Breaking new soil in a new area of the farm

We had a area that we cleared and last year we planted it out into potato’s and added a lot of compost to it and when we dug the potato’s we double dug the whole bed, and I planned to plant all kinds of root veggies.

Well, this spring was I in for a surprise, I have not really looked at it much, at least till today when I headed out to clean it and then plant the seeds.. Wow.. the soil is poor..

I am used to my normal amazing river loam soil in my main garden  see aboveand my nursery garden and by the time the raised beds break down into the soil, its pretty good..

This soil, not so much.. in the whole time I cleaned it, not one worm.. almost no plants..  Boy does it have a good amount of sand and just enough clay in it to form a crust on the soil..

The darker lines are where we watered in the seeds, its so dry.. like a powder in there, now to be fair we have not had any real rain for coming on two weeks but the other area’s are holding their moisture still quite well.. this is clearly going to be very well draining.. I will have to see after I do a few things to it if I can get it to hold its moisture better.

 I cut up 3/4th a laundry basket worth of chopped comfrey as our first gift to the soil and the plants.. I will be doing a number of things over the next weeks and the summer, I will do the updates and we will see where this soil and garden is by fall and by next spring.

Think of it as a cut and drop but as you can see, I took snipers to the comfrey to get it fairly uniform in size and I don’t want them over the seed row, I want them on the sides of where the seeds are, they will quickly wilt out and rot down, both leaching in and I will also loosely turn them in.. Think of its a step one taken today..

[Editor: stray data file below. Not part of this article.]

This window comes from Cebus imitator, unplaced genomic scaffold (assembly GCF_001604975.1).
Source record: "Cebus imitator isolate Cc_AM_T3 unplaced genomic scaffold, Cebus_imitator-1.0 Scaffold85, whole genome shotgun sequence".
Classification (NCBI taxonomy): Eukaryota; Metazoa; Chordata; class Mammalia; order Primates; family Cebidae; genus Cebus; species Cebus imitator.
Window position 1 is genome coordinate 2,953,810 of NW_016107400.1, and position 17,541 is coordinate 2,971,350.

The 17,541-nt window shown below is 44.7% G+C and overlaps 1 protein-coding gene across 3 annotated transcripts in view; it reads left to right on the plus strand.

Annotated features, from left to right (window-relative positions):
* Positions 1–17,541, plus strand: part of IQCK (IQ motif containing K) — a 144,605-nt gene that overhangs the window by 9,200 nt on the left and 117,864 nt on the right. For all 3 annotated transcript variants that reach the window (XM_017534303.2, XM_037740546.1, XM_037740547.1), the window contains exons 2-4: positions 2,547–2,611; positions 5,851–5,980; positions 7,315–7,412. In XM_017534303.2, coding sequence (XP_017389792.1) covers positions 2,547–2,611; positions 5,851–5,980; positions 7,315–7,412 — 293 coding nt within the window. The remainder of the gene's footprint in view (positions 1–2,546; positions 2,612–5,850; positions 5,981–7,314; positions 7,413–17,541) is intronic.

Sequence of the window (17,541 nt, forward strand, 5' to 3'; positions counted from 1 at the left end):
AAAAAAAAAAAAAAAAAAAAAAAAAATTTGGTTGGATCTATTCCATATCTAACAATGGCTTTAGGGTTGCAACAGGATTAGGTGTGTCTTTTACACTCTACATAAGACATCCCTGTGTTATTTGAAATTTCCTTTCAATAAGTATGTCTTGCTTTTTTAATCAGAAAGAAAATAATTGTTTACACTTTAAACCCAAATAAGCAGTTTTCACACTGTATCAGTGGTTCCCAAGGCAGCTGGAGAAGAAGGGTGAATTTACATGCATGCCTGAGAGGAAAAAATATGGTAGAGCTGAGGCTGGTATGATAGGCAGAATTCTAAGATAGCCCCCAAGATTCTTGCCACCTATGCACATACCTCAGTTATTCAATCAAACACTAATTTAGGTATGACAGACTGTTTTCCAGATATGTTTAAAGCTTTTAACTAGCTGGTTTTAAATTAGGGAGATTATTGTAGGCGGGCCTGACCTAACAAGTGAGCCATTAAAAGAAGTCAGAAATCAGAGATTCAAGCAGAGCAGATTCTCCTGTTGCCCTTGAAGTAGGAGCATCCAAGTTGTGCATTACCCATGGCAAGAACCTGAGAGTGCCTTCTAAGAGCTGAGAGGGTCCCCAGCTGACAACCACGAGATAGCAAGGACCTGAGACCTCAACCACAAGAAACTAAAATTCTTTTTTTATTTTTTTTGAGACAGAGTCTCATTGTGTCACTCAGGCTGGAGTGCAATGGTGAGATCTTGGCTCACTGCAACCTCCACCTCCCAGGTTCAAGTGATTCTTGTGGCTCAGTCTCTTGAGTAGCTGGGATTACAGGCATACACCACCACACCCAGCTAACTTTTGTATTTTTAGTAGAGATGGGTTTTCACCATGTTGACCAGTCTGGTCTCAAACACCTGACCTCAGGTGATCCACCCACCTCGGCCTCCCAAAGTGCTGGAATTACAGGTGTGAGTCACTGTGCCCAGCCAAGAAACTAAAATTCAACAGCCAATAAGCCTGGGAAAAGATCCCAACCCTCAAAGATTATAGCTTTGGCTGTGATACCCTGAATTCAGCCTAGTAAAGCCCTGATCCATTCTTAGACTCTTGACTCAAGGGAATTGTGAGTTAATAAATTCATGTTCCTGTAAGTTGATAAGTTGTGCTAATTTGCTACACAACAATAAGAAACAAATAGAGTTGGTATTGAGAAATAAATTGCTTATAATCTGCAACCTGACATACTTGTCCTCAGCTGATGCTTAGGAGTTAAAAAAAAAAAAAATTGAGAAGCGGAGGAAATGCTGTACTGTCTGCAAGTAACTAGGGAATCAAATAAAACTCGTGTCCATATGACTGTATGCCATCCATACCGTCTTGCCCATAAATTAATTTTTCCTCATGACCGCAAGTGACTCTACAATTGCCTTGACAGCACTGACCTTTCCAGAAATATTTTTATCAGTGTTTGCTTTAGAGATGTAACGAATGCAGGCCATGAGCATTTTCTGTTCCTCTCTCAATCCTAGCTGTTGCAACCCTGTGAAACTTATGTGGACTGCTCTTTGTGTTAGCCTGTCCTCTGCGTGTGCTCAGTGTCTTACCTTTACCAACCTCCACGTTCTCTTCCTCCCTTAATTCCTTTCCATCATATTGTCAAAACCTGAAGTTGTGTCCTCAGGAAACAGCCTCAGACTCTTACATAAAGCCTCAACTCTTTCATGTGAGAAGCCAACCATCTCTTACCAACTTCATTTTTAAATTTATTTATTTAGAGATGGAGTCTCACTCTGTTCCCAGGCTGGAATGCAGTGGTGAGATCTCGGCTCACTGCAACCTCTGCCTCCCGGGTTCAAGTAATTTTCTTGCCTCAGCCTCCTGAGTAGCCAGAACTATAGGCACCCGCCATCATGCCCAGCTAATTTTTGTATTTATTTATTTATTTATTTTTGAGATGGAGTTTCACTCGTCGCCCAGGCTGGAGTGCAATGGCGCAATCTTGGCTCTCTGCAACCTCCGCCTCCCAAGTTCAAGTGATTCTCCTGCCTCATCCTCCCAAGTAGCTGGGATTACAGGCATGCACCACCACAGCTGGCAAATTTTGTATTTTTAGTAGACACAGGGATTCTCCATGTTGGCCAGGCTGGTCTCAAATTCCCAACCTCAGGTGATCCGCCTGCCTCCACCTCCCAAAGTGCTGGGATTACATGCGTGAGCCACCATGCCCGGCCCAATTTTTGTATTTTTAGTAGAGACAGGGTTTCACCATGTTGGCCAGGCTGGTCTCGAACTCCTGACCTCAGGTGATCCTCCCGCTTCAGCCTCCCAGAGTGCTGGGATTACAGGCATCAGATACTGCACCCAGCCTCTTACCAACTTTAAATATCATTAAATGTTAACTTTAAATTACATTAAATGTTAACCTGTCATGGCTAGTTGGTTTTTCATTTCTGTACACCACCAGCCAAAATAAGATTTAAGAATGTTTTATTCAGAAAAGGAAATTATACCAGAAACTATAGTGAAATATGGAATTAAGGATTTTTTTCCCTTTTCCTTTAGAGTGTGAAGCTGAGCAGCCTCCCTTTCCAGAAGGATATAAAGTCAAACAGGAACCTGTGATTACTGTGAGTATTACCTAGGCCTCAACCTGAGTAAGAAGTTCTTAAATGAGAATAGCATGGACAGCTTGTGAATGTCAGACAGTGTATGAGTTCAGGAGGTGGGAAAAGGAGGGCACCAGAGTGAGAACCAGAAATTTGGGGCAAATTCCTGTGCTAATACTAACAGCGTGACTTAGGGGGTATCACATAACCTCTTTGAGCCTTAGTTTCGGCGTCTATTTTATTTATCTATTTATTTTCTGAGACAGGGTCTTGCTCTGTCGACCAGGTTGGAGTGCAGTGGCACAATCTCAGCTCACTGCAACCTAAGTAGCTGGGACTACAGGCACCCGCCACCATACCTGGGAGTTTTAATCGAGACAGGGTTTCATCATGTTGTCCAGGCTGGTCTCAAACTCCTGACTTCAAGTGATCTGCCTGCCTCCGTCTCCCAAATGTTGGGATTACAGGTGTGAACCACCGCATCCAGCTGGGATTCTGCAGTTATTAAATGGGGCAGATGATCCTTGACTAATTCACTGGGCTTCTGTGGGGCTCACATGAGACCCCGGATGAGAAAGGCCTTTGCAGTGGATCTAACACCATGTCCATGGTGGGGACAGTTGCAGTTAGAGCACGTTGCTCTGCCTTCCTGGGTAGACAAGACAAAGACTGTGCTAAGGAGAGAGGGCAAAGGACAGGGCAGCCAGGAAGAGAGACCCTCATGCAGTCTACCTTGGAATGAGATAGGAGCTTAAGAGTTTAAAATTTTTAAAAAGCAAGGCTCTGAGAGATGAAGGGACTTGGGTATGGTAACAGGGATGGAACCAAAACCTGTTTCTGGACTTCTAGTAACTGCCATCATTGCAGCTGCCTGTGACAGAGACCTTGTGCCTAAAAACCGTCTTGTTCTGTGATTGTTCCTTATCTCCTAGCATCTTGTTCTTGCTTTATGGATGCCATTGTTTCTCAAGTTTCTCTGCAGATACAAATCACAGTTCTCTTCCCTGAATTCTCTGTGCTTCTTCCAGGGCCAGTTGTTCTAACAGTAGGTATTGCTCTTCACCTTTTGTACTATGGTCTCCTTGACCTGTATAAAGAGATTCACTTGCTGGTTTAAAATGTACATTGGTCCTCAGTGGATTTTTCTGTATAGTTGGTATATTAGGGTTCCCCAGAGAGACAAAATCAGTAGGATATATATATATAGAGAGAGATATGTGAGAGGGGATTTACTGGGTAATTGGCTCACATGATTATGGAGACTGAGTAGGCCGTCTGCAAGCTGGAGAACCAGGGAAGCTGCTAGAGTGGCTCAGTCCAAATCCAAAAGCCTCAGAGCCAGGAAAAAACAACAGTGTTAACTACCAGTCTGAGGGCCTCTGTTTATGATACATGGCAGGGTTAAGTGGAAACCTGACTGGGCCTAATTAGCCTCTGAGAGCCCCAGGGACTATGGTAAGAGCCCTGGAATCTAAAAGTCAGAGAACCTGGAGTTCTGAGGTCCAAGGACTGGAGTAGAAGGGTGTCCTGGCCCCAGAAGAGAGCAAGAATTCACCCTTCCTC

This is the front area that is planted into a Double row of carrots and the chopped comfrey went in the middle between the two rows and then winter turnips and two rows of beets, the corn will get a different treatment as will the cabbage area behind the corn.  I have my work cut out for me to get this garden soil living again..

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8 Responses to Breaking new soil in a new area of the farm

  1. Cricket says:

    Is it a sandbar left by the river that gave you that beautiful loam or is it a piece of land that was farmed in a way that exhausted it, prior to your arrival, of course?

    • Hello Cricket, very good questions.. The side of the land that has the main garden has had many years of use as part of the farm yard, and I made a compost pile on each section of yearly, starting my garden over a old compost pile when I moved to the soil, so it was a combo of good loam and work on my part.. this area however, I have let it remain wild, just wild foraging on it and cutting it down once or twice a year using it as a way to build carbon for the compost piles, Its also part of the yard that as far as I know has never been used for farming, livestock, pasture or garden.. its truly wild raw soil.. it will be interesting to work with it, I have no doubt that I will learn lots doing so.

  2. A Small Country Living says:

    J > It’s fluvial silt. It’s likely to be rich in minerals, but lacks organic material and therefore soil structure and air, and won’t retain moisture. Add in compost, manure – anything organic, and you’ll be rewarded for your efforts.

  3. Mmm, seeing sand and thinking Asparagus, Tobacco and Morels…

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